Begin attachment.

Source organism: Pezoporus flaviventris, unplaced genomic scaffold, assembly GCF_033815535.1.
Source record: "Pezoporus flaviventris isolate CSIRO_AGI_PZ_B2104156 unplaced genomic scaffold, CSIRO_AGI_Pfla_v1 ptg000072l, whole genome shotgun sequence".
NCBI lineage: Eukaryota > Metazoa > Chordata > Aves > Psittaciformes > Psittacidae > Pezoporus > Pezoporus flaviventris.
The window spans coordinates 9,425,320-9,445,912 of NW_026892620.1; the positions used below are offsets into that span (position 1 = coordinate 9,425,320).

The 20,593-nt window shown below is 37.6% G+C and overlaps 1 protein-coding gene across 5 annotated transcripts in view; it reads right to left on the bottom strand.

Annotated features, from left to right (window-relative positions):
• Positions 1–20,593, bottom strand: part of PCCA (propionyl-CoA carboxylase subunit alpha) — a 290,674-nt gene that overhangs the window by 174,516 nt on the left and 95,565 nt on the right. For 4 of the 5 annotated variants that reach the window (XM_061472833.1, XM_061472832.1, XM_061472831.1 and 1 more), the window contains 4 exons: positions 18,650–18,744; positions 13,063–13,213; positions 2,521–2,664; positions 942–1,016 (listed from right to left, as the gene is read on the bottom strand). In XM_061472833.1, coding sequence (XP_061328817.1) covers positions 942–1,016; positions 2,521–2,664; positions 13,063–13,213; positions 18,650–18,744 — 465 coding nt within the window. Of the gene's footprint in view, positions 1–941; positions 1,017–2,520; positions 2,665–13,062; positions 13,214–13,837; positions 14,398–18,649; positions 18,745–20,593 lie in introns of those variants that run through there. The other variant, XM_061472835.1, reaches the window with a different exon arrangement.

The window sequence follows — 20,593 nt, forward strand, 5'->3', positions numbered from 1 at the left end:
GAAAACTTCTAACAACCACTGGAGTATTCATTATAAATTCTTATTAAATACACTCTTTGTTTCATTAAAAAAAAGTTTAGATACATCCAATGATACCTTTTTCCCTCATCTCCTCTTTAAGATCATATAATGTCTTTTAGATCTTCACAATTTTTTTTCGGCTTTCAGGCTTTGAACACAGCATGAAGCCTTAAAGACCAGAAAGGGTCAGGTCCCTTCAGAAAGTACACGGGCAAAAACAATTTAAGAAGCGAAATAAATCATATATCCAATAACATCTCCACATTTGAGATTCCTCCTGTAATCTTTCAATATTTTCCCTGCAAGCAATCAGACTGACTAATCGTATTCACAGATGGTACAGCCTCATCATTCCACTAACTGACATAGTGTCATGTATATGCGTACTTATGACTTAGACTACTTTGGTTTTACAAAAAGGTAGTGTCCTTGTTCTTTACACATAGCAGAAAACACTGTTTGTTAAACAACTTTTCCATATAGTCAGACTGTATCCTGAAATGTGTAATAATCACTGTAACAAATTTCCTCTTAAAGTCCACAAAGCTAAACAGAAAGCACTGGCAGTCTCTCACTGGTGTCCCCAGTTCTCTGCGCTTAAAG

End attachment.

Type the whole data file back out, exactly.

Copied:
Source organism: Pezoporus flaviventris, unplaced genomic scaffold, assembly GCF_033815535.1.
Source record: "Pezoporus flaviventris isolate CSIRO_AGI_PZ_B2104156 unplaced genomic scaffold, CSIRO_AGI_Pfla_v1 ptg000072l, whole genome shotgun sequence".
NCBI lineage: Eukaryota > Metazoa > Chordata > Aves > Psittaciformes > Psittacidae > Pezoporus > Pezoporus flaviventris.
The window spans coordinates 9,425,320-9,445,912 of NW_026892620.1; the positions used below are offsets into that span (position 1 = coordinate 9,425,320).

The 20,593-nt window shown below is 37.6% G+C and overlaps 1 protein-coding gene across 5 annotated transcripts in view; it reads right to left on the bottom strand.

Annotated features, from left to right (window-relative positions):
• Positions 1–20,593, bottom strand: part of PCCA (propionyl-CoA carboxylase subunit alpha) — a 290,674-nt gene that overhangs the window by 174,516 nt on the left and 95,565 nt on the right. For 4 of the 5 annotated variants that reach the window (XM_061472833.1, XM_061472832.1, XM_061472831.1 and 1 more), the window contains 4 exons: positions 18,650–18,744; positions 13,063–13,213; positions 2,521–2,664; positions 942–1,016 (listed from right to left, as the gene is read on the bottom strand). In XM_061472833.1, coding sequence (XP_061328817.1) covers positions 942–1,016; positions 2,521–2,664; positions 13,063–13,213; positions 18,650–18,744 — 465 coding nt within the window. Of the gene's footprint in view, positions 1–941; positions 1,017–2,520; positions 2,665–13,062; positions 13,214–13,837; positions 14,398–18,649; positions 18,745–20,593 lie in introns of those variants that run through there. The other variant, XM_061472835.1, reaches the window with a different exon arrangement.

The window sequence follows — 20,593 nt, forward strand, 5'->3', positions numbered from 1 at the left end:
GAAAACTTCTAACAACCACTGGAGTATTCATTATAAATTCTTATTAAATACACTCTTTGTTTCATTAAAAAAAAGTTTAGATACATCCAATGATACCTTTTTCCCTCATCTCCTCTTTAAGATCATATAATGTCTTTTAGATCTTCACAATTTTTTTTCGGCTTTCAGGCTTTGAACACAGCATGAAGCCTTAAAGACCAGAAAGGGTCAGGTCCCTTCAGAAAGTACACGGGCAAAAACAATTTAAGAAGCGAAATAAATCATATATCCAATAACATCTCCACATTTGAGATTCCTCCTGTAATCTTTCAATATTTTCCCTGCAAGCAATCAGACTGACTAATCGTATTCACAGATGGTACAGCCTCATCATTCCACTAACTGACATAGTGTCATGTATATGCGTACTTATGACTTAGACTACTTTGGTTTTACAAAAAGGTAGTGTCCTTGTTCTTTACACATAGCAGAAAACACTGTTTGTTAAACAACTTTTCCATATAGTCAGACTGTATCCTGAAATGTGTAATAATCACTGTAACAAATTTCCTCTTAAAGTCCACAAAGCTAAACAGAAAGCACTGGCAGTCTCTCACTGGTGTCCCCAGTTCTCTGCGCTTAAAG